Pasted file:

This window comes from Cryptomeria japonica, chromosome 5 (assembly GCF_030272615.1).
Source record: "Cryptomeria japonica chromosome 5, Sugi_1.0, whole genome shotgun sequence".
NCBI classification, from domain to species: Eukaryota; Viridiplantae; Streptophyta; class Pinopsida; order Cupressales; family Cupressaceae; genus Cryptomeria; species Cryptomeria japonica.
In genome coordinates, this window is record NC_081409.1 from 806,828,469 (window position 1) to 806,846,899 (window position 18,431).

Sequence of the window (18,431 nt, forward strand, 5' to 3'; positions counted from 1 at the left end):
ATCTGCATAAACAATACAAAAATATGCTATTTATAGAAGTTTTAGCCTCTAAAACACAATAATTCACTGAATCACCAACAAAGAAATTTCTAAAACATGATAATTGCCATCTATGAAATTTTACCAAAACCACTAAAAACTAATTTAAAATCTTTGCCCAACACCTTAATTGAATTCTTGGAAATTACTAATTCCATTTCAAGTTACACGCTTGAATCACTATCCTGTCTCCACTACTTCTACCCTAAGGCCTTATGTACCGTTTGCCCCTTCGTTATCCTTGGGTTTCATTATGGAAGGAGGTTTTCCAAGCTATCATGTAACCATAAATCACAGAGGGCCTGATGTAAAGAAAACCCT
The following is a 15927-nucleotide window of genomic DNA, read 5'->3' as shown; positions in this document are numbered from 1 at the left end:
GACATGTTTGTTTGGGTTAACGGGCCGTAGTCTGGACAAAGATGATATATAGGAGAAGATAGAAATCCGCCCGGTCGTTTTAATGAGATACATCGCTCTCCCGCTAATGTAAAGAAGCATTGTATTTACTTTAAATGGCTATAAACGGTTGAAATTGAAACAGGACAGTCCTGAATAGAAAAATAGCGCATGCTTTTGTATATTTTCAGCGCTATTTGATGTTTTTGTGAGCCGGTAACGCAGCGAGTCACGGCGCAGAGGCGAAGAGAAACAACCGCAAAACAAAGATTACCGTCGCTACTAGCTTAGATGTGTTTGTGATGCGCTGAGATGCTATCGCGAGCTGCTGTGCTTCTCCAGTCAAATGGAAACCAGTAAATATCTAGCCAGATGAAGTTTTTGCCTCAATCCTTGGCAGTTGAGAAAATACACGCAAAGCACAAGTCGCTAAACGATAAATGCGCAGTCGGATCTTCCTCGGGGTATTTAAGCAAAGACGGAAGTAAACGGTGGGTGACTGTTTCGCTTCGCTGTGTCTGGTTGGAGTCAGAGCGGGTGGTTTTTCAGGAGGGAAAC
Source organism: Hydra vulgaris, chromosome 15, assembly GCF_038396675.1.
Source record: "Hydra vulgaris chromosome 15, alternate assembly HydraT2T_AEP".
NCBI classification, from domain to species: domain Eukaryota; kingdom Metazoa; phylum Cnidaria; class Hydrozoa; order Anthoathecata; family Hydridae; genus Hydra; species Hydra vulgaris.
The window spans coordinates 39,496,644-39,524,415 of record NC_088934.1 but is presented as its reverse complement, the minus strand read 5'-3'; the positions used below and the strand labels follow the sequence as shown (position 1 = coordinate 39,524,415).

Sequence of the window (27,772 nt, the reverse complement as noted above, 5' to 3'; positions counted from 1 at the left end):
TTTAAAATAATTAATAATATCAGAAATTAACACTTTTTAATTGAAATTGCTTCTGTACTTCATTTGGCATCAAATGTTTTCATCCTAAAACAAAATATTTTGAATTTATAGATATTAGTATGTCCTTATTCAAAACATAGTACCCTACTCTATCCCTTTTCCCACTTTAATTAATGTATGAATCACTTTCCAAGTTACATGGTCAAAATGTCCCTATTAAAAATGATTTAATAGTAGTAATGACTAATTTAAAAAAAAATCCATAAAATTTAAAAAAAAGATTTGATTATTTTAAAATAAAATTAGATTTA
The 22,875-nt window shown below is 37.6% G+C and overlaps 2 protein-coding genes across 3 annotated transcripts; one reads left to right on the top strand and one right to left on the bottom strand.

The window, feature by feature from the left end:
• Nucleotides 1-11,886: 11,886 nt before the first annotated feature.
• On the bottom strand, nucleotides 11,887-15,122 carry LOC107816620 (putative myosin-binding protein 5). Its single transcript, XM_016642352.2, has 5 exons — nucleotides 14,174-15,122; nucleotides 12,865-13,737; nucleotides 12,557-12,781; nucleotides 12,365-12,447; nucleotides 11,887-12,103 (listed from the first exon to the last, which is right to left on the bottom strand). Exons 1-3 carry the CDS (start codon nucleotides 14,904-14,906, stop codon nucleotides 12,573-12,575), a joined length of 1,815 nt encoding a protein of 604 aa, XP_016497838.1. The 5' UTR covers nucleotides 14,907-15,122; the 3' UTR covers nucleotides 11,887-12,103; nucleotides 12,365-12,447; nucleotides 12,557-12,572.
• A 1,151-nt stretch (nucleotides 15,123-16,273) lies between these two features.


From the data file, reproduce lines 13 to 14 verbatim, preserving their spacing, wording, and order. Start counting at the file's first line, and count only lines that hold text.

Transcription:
Sequence of the window (27,772 nt, the reverse complement as noted above, 5' to 3'; positions counted from 1 at the left end):
TTTAAAATAATTAATAATATCAGAAATTAACACTTTTTAATTGAAATTGCTTCTGTACTTCATTTGGCATCAAATGTTTTCATCCTAAAACAAAATATTTTGAATTTATAGATATTAGTATGTCCTTATTCAAAACATAGTACCCTACTCTATCCCTTTTCCCACTTTAATTAATGTATGAATCACTTTCCAAGTTACATGGTCAAAATGTCCCTATTAAAAATGATTTAATAGTAGTAATGACTAATTTAAAAAAAAATCCATAAAATTTAAAAAAAAGATTTGATTATTTTAAAATAAAATTAGATTTA